Huberty coming back:

Between his disgraceful personal conduct and the lies he's told related to school finance, there are few house members less deserving of another term than Dan Huberty.

Unfortunately, look at his opponent's latest campaign finance report:

It's bad enough for Huberty to have a cakewalk re-election campaign from an ethics perspective and a school finance/property taxes perspective.

But lets remember what Dan Huberty did last session on school choice:

So, you have a committee chairman who disses you in the most humiliatingly public way possible?!?  And you represent an issue where donors have recently started to open checkbooks.  Yet the only person opposing the committee chairman in question has $440.00 cash on hand.

The school choice advocacy community's failure to make an example out of Dan Huberty means their issue will be just as dead on arrival in the house next session (even with a new speaker) as it was last session (they'll just be nicer about it).


VanDeaver running unopposed:

But beyond Huberty's cake-walk, check out what's happening to the guy long known to be house leadership's next public ed chair after Huberty cashes out:

In other words, in addition to failing to unseat the biggest obstacle to the legislative change you're seeking, you're also leaving in place the guy being groomed to be his successor.


Answer this question: If you're a Republican house member, and you're personally on the fence about school choice, how would YOU interpret Huberty and VanDeaver coming back without much of a fight?!?


Inadequate Effort focused in the wrong direction:

Beyond the shortcomings of any particular election cycle (after election cycle, after election cycle, after election cycle), the biggest problem school choice advocates face is that their efforts both fall short and aren't focused where they need to be.

School choice advocates love to talk about how school choice is "the civil rights issue of our time."  But their actions don't match their rhetoric.  Where's the urgency?!?

Newsflash: The actual civil rights movement didn't limit themselves to a passive political strategy.  While politics were certainly a component of their strategy, it was only a component.   The actual civil rights movement held boycotts (hint, hint).  The actual civil rights movement held sit-ins.  The actual civil rights movement did a heck of a lot more than simply holding rallies at the state capitol every other year.

Then there's the fact that, while school choice advocates can sometimes "drive a conversation" in Austin, they rarely seem to do much in the districts of recalcitrant members.

Last session, we suggested to a well known school choice advocate that, if you really wanted to pass a school choice bill next session, you need to start holding sit-ins at high school football games in the districts of recalcitrant rural Republicans.  Force the issue at Churches and coffee shops across the relevant districts.  We got a blank stare in response.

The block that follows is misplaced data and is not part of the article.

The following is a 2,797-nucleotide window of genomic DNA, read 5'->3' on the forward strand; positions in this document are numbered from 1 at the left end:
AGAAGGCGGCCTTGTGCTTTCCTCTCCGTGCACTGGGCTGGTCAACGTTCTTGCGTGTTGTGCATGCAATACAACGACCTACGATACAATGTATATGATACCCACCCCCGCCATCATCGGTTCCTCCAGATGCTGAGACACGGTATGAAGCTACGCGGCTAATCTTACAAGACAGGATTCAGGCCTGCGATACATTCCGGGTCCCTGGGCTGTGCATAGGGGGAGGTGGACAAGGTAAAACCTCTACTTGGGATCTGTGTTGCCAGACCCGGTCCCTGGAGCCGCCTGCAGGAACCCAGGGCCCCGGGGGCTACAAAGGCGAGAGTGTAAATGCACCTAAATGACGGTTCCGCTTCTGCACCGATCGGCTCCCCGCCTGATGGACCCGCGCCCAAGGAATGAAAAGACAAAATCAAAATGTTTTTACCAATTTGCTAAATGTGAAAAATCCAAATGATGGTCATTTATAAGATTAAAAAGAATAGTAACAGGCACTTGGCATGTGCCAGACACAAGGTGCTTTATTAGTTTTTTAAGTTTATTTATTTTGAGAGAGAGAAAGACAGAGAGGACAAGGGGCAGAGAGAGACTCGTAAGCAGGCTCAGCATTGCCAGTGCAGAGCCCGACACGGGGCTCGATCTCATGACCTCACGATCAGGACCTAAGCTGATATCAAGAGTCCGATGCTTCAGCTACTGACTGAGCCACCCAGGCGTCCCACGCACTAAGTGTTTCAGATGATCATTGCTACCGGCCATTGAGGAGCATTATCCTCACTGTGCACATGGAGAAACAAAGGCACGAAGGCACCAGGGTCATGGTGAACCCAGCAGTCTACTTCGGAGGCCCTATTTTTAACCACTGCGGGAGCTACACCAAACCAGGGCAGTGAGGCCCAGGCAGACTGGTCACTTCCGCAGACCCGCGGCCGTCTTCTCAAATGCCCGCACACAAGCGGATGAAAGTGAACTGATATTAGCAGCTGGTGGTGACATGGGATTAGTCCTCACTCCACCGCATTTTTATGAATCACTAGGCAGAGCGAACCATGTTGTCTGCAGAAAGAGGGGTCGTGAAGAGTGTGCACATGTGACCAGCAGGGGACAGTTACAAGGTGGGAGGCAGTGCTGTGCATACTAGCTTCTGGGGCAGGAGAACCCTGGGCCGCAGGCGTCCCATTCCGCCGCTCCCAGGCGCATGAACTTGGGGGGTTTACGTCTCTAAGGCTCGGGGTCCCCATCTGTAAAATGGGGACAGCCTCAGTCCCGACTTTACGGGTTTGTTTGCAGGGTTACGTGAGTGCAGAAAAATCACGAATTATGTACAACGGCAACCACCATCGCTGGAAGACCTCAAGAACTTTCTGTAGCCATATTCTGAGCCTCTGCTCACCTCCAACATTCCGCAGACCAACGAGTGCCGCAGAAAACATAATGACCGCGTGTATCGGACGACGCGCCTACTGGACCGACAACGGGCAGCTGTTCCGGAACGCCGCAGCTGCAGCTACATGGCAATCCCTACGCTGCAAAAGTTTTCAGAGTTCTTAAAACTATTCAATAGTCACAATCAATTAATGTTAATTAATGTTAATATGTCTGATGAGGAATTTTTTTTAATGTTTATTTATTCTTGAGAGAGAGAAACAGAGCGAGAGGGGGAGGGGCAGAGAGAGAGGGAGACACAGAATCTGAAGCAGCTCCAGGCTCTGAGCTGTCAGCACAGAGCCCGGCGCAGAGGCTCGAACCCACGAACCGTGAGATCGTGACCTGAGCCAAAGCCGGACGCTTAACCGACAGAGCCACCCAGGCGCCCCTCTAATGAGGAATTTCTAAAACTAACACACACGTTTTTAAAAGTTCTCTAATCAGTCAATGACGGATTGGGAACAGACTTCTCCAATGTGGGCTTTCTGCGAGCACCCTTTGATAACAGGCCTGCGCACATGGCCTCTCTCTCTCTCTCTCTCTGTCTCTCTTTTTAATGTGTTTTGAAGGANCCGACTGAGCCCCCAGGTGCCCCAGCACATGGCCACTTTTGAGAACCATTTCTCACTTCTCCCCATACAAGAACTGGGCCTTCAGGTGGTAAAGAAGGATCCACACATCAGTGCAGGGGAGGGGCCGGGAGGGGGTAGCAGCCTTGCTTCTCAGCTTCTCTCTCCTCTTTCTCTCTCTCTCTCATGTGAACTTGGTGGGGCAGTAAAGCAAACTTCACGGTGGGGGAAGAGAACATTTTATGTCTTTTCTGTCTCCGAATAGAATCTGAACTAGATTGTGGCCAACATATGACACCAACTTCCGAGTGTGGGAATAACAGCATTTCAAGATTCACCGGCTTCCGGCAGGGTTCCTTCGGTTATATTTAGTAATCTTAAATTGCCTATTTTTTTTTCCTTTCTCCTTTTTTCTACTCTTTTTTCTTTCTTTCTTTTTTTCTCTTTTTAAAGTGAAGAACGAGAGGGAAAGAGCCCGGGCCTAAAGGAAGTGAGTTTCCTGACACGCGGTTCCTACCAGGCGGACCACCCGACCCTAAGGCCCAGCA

[Note: Having had several additional months to ponder the strategy, we actually wouldn't start with sit-ins at football games.  We'd start with sit-ins at rural school board meetings and threaten to take them to Football games as the next step.  But, either way, if this is truly "the civil rights issue of our time" you need to be holding sit-ins in the districts of recalcitrant rural Republicans and that ain't happening.]


Bottom Line: Absent a gigantic course correction, school choice will remain dead on arrival in the Texas house for the foreseeable future, and the issue's most passionate advocates have no one but themselves to blame.

Wednesday, January 17, 2018

#TXLEGE: Abbott's property tax related political theater includes FOUR (recent) tax-hikers

Left: Villalba, Geren and Button today in Ft. Worth;
Right: Jim Murphy yesterday in Houston

"He who works deceit shall not dwell within my house;
He who tells lies shall not continue in my presence."
Psalm 101:7

[UPDATE: It gets better, apparently Bonnen voted for HB 486 in committee.]

[UPDATE II: Apparently, Giovanni and Linda Koop were there as well, which just further illustrates our point.]

Question: What do Angie Chen Button, Charlie Geren, Jim Murphy, and Jason Villalba have in common?!?

Did they?!?
  • a) Vote to grease the skids for property tax hikes last session?!?
  • b) Appear at one of Governor Abbott's recent press conferences promoting his property tax plan.

    -- OR --
  • c) BOTH.
The answer, unfortunately, is "C."

Over the past 2 days, Governor Abbott has held press conferences in both Houston and Ft. Worth extolling the benefits of his new property tax proposal.  In fairness to Abbott (as we explained yesterday) it's a good proposal.  Unfortunately, many members of the cast of characters with whom Abbott has chosen to surround himself leaves us...less than sanguine about the proposal's chances of passage.

As a particlarly flagrant example of why, consider HB 486 from last session:

Next, consider which Republicans voted for HB 486 and cross reference them against attendance at Abbott's press conferences:

Bottom Line: If you want us to believe that you're committed to reigning in the property tax system, you probably shouldn't surround yourself with four legislators who voted to grease the skids for further property tax increases as recently as last May.